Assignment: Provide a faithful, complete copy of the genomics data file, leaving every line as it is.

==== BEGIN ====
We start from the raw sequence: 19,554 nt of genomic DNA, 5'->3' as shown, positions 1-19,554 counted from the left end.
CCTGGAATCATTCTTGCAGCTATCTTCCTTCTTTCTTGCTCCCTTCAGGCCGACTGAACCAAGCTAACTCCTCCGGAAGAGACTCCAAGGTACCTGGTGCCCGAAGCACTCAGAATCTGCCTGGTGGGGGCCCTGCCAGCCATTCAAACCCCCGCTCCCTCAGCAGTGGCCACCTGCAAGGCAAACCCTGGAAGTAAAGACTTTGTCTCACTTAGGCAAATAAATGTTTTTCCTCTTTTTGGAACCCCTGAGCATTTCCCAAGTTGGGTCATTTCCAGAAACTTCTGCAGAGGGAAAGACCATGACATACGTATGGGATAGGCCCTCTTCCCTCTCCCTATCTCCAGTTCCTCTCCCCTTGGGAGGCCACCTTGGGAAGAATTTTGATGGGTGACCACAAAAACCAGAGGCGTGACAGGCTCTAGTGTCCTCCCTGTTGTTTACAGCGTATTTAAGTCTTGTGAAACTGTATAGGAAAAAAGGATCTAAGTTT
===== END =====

We start from the raw sequence: 19,554 nt of genomic DNA, 5'->3' as shown, positions 1-19,554 counted from the left end.
CCTGGAATCATTCTTGCAGCTATCTTCCTTCTTTCTTGCTCCCTTCAGGCCGACTGAACCAAGCTAACTCCTCCGGAAGAGACTCCAAGGTACCTGGTGCCCGAAGCACTCAGAATCTGCCTGGTGGGGGCCCTGCCAGCCATTCAAACCCCCGCTCCCTCAGCAGTGGCCACCTGCAAGGCAAACCCTGGAAGTAAAGACTTTGTCTCACTTAGGCAAATAAATGTTTTTCCTCTTTTTGGAACCCCTGAGCATTTCCCAAGTTGGGTCATTTCCAGAAACTTCTGCAGAGGGAAAGACCATGACATACGTATGGGATAGGCCCTCTTCCCTCTCCCTATCTCCAGTTCCTCTCCCCTTGGGAGGCCACCTTGGGAAGAATTTTGATGGGTGACCACAAAAACCAGAGGCGTGACAGGCTCTAGTGTCCTCCCTGTTGTTTACAGCGTATTTAAGTCTTGTGAAACTGTATAGGAAAAAAGGATCTAAGTTT